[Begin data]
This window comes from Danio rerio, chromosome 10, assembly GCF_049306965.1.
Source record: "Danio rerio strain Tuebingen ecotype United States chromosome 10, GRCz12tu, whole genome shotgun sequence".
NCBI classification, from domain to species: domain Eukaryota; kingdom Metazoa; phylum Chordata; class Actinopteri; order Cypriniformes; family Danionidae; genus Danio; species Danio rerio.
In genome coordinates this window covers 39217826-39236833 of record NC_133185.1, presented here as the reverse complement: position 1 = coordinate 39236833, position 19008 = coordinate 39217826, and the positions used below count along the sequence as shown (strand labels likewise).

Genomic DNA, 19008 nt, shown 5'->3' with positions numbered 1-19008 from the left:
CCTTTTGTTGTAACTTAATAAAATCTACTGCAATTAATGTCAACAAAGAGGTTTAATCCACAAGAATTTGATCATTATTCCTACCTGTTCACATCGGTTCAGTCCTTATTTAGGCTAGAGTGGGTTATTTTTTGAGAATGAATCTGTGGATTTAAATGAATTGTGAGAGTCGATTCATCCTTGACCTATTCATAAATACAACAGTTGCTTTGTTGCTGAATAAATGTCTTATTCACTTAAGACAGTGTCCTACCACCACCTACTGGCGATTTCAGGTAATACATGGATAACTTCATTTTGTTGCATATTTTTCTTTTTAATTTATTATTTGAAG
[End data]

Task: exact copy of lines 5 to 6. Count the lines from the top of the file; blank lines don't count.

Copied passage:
Genomic DNA, 19008 nt, shown 5'->3' with positions numbered 1-19008 from the left:
CCTTTTGTTGTAACTTAATAAAATCTACTGCAATTAATGTCAACAAAGAGGTTTAATCCACAAGAATTTGATCATTATTCCTACCTGTTCACATCGGTTCAGTCCTTATTTAGGCTAGAGTGGGTTATTTTTTGAGAATGAATCTGTGGATTTAAATGAATTGTGAGAGTCGATTCATCCTTGACCTATTCATAAATACAACAGTTGCTTTGTTGCTGAATAAATGTCTTATTCACTTAAGACAGTGTCCTACCACCACCTACTGGCGATTTCAGGTAATACATGGATAACTTCATTTTGTTGCATATTTTTCTTTTTAATTTATTATTTGAAG